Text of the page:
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India-Bangladesh Enclave Exchange: History & Challenges



  Apr 25, 2024

India-Bangladesh Enclave Exchange: History & Challenges



The complex issue of enclaves between India and Bangladesh dates back to the partition of India in 1947, which left many small pockets of land isolated within the territory of the neighboring country. These enclaves were essentially landlocked territories that belonged to one country but were completely surrounded by the territory of another. Over the decades, these enclaves created significant administrative and humanitarian issues, as they lacked proper governance and access to basic services.

Historic Land Boundary Agreement

The plight of the enclave residents was addressed formally through the Land Boundary Agreement (LBA) between India and Bangladesh, which was originally signed in 1974 and later amended in 2011. This agreement aimed to simplify the countries' shared border and improve the living conditions of the enclave dwellers by allowing them to choose their nationality and relocate accordingly.

The agreement led to the historic exchange of enclaves on July 31, 2015, at the stroke of midnight. Under this agreement:

★ India handed over 111 enclaves, comprising 17,160 acres, to Bangladesh.


★ Bangladesh transferred 51 enclaves, covering 7,110 acres, to India.

Population and Choices

Approximately 50,000 people lived in these enclaves in very challenging conditions without access to basic public services like schools, hospitals, and even legal identity documents. As part of the enclave exchange, the residents were given the option to either move to the country that their enclave was joining or remain in their current location and change their nationality.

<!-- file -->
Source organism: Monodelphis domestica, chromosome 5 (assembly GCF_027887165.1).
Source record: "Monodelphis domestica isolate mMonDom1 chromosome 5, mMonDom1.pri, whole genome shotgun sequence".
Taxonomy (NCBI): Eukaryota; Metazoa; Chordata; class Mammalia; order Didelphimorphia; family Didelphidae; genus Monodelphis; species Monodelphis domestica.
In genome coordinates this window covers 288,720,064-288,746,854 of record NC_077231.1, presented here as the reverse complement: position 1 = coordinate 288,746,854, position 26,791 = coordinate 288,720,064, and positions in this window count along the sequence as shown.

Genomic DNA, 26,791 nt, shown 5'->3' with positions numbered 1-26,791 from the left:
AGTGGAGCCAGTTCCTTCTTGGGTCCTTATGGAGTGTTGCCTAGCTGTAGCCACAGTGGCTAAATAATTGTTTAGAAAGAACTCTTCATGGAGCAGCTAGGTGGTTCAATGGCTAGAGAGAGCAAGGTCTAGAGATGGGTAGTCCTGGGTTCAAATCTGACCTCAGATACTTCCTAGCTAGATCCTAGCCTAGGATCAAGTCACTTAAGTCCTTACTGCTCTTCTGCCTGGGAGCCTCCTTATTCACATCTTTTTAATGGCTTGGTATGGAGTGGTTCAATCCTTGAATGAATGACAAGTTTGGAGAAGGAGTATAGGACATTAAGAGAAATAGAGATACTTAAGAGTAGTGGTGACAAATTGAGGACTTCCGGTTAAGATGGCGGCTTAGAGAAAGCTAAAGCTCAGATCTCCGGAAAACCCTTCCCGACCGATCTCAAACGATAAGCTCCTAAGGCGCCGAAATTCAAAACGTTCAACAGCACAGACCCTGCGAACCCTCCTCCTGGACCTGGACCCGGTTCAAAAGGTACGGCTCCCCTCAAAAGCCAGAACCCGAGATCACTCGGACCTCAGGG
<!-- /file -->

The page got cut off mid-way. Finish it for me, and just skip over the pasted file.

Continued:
Challenges Post-Exchange

The exchange of enclaves was seen as a major step towards resolving a long-standing border issue. However, the resettlement process brought its own set of challenges, particularly for those who chose to move. Many who moved to India, such as the residents now in Dinhata, Cooch Behar, were promised housing, financial aid, and integration into the Indian administrative system.

Despite these promises, many resettled individuals have struggled with inadequate infrastructure, lack of official documentation, and insufficient support in transitioning to their new lives. This has led to significant discontent and feelings of neglect among the former enclave residents, who find themselves caught in bureaucratic and political limbo.

The story of enclave exchanges between India and Bangladesh highlights the complex interplay between geopolitics and human rights. It underscores the need for meticulous planning and comprehensive support systems to ensure that geopolitical resolutions do not overlook the humanitarian aspects involved in such exchanges. This backdrop is crucial for understanding the current frustrations and demands of enclave residents in Cooch Behar as they seek to integrate into the political and social fabric of India.


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